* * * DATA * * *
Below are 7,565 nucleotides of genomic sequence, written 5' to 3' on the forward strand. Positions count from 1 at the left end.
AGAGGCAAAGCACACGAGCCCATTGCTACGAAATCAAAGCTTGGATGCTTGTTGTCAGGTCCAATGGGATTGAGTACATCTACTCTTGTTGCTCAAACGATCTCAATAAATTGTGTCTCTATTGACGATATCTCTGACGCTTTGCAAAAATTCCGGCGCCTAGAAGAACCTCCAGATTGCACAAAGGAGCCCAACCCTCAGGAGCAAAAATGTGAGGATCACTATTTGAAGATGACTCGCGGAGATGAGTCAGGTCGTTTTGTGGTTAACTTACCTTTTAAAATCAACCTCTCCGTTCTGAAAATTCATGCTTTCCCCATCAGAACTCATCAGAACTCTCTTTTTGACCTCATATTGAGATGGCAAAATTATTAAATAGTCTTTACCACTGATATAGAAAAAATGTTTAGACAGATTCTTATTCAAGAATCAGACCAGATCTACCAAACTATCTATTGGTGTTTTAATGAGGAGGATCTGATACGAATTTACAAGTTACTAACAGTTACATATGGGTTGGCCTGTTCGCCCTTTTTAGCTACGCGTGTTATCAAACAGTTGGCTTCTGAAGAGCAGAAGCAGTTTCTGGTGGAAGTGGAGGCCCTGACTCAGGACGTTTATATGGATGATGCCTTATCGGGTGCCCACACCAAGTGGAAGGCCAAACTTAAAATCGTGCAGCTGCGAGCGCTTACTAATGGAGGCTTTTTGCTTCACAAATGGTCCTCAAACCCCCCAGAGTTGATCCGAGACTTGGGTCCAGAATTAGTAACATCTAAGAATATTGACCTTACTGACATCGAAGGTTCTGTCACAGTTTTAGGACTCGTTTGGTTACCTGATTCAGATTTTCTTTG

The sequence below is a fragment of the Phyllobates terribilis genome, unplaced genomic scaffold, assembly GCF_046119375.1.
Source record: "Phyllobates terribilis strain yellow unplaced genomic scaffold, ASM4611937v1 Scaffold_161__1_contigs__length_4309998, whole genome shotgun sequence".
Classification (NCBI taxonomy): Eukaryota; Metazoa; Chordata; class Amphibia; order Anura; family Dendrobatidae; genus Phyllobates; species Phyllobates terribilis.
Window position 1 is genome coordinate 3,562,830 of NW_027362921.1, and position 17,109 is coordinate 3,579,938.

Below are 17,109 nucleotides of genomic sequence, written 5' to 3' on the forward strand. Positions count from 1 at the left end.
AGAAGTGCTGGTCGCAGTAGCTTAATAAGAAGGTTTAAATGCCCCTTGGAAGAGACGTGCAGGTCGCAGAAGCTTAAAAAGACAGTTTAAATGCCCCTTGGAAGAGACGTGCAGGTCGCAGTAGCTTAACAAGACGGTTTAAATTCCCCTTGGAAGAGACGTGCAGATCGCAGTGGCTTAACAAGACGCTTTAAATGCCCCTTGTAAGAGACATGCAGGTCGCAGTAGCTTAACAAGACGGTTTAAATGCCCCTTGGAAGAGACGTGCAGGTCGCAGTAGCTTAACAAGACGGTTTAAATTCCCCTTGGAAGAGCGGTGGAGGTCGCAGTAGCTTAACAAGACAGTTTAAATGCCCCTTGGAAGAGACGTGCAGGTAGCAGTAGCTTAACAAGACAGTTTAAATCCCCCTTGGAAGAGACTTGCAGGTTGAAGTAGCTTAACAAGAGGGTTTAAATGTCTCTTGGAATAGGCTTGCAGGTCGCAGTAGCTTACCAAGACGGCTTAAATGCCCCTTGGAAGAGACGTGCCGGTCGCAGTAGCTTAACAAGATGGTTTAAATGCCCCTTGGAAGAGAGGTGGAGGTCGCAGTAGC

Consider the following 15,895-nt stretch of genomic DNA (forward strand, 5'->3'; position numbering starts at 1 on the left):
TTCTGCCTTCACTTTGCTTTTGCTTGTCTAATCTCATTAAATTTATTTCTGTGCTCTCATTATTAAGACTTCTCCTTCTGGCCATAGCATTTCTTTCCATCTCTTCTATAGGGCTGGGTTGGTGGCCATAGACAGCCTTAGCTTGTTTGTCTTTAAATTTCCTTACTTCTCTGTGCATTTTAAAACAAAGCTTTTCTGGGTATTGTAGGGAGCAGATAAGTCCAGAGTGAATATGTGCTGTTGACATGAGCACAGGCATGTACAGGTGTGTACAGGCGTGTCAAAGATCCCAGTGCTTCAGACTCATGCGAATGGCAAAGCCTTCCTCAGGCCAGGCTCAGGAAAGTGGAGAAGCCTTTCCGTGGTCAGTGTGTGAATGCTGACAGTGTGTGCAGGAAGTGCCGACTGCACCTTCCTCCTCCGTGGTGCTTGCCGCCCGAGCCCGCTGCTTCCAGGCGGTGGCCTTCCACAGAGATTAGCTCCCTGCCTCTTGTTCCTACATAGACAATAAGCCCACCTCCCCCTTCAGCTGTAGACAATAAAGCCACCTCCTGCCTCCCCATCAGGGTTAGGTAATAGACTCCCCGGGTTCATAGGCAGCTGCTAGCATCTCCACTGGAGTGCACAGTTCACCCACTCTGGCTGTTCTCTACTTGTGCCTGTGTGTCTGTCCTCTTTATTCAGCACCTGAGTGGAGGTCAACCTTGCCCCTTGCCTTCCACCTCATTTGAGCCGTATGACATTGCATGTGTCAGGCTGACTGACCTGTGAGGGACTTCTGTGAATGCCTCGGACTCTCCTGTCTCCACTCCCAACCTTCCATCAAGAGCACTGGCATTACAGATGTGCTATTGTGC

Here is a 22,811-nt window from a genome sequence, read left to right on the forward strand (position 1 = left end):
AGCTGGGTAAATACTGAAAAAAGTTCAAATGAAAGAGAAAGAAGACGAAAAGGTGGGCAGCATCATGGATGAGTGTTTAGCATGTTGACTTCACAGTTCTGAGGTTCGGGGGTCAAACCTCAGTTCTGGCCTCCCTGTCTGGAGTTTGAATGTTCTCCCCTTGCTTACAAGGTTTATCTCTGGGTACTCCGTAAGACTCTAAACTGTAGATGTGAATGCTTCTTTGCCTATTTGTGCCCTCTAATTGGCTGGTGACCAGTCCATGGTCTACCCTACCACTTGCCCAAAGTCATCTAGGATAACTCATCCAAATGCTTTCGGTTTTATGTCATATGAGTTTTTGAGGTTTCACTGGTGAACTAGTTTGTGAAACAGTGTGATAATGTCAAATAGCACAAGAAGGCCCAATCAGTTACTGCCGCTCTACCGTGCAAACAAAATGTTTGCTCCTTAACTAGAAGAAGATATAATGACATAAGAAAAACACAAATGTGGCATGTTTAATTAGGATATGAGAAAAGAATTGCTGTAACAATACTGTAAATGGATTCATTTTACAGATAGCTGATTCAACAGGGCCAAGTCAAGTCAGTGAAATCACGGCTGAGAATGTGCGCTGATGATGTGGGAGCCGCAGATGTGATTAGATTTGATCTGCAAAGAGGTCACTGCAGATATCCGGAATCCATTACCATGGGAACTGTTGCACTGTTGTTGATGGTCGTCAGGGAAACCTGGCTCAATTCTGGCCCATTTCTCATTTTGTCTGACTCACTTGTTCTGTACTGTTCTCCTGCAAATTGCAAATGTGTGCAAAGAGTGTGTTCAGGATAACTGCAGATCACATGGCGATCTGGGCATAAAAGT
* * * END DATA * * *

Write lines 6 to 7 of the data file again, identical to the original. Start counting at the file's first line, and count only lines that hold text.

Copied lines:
Window position 1 is genome coordinate 3,562,830 of NW_027362921.1, and position 17,109 is coordinate 3,579,938.

Below are 17,109 nucleotides of genomic sequence, written 5' to 3' on the forward strand. Positions count from 1 at the left end.